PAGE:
Nigerians disposable income have seen no improvement – Expert


By Odunewu Segun

Financial experts have pick holes in the recent claims by the National Bureau of Statistics that inflation rate in Nigeria eased again in September to 15.98 from 16.01 per cent in August.

Reacting to the statistics, Osilama Okuofu, a financial analyst and management consultant told National Daily that the celebration of eight consecutive months of decline in inflation by the Federal Government is not a big deal as anyone with a discerning mind would know that when a government reduces capital expenditure, plus a tight monetary policy regime, inflation would drop.

He said a drop in inflation rate without corresponding drop in food prices is meaningless to Nigerians who still have to pay through their nose to buy common goods.

According to him, with the Central Bank of Nigeria (CBN) keeping the MPR at 14 per cent and CARR at 22.5 per cent inflation would drop but at a great expense to real growth, “ it is common sense!. Even Sen. Ben Bruce knows that.”

Okuofu said those popping champagne drinks should stop deceiving Nigerians whose disposable income & consumer pricing have seen no improvement. “This is nominal & not real. The stack reality is what the wallets, purses & pockets tell us,” he added.

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In his own views, Prof. Sheriffdeen Tella of Economics Department, Olabisi Onabanjo University, Ago-Iwoye, Ogun, said the restrictive monetary policy of CBN with high interest rates has not made economic recovery faster, and must be looked into.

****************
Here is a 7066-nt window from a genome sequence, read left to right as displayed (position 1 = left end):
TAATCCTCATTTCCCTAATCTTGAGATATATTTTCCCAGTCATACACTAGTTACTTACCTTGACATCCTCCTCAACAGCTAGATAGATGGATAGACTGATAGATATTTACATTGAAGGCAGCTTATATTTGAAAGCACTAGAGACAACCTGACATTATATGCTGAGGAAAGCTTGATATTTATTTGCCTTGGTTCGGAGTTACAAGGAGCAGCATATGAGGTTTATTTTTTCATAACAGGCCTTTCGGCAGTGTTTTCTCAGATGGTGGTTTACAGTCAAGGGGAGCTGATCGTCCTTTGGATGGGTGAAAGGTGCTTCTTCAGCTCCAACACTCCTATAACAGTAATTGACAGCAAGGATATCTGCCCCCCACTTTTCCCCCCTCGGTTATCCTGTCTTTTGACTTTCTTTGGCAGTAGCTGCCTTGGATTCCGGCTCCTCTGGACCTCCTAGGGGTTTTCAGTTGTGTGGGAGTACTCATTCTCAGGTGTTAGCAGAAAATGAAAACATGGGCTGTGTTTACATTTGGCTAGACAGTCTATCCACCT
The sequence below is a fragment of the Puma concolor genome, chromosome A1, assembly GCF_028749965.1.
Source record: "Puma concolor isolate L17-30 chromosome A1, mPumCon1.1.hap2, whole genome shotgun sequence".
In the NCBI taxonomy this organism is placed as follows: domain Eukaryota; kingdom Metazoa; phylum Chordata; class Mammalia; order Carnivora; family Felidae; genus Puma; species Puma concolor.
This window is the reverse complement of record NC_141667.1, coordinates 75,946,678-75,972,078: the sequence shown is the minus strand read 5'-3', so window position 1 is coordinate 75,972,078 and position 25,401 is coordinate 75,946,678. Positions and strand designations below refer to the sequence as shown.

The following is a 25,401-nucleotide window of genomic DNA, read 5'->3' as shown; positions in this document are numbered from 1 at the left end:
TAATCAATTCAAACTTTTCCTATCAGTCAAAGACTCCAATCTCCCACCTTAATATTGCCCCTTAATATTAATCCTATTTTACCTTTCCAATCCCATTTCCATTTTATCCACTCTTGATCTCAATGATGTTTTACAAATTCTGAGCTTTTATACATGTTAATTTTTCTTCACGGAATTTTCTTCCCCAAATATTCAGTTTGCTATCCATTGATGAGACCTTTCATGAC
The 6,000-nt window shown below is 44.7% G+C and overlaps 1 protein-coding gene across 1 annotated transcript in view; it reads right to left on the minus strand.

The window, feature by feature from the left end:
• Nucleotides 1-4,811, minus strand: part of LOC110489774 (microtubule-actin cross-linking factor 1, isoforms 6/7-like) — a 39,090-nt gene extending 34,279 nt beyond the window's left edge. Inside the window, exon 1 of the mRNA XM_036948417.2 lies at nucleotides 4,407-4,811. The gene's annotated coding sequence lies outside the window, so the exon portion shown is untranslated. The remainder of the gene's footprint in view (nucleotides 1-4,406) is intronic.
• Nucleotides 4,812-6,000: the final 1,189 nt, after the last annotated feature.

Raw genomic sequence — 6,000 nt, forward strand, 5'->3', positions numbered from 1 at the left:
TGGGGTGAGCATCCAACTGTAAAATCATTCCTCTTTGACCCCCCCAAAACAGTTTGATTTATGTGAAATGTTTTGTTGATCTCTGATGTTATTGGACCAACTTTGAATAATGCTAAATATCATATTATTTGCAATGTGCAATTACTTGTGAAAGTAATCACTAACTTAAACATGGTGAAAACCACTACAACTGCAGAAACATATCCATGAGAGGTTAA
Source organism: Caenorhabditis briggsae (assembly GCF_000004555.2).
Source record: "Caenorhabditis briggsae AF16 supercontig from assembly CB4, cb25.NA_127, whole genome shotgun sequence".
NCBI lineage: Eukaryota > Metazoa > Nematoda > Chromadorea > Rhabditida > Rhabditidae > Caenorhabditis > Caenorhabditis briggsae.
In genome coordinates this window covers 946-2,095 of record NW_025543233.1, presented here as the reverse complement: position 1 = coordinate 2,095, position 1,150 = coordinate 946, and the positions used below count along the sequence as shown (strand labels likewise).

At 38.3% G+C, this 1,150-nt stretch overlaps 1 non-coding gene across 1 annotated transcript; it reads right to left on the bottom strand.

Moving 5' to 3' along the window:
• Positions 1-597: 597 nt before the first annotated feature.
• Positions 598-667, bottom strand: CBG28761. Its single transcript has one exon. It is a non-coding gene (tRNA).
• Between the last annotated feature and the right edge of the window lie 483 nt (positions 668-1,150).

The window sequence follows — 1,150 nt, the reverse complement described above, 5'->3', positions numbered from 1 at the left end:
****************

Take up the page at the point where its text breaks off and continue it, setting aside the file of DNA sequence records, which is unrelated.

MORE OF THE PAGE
He said that the improvement could encourage investors to go for credits in the capital market for business expansion. The professor added that sourcing of funds for business expansion would make the capital market vibrant and reduce profit-taking attitude of shareholders.

Mr Ambrose Omordion, the Chief Operating Officer, InvestData Ltd., said that the Federal Government should roll out stimulus packages for the critical sectors of the economy to drive growth which would help to reduce prices as the economy had yet to feel the impact of huge budgets in the last two years.

In spite of the increases in food sector, the NBS said the CPI, which measures inflation increased by 15.98 percent (year-on-year) in September. This was 0.03 percent points lower than the rate recorded in August (16.01) percent making it the eighth consecutive decline in the rate of headline year on year inflation since January 2017.

The National Bureau of Statistics, NBS, in its Consumer Price Index, CPI, report for the September, said the rise in the index was caused by increases in prices of potatoes, yams and other tubers.

Others are milk cheese and eggs, bread and cereals, coffee tea and cocoa, soft drinks, fish, meat and oil and fats. On a month-on-month basis, the food sub-index increased by 0.87 percent in September, down from 1.14 percent recorded in August.

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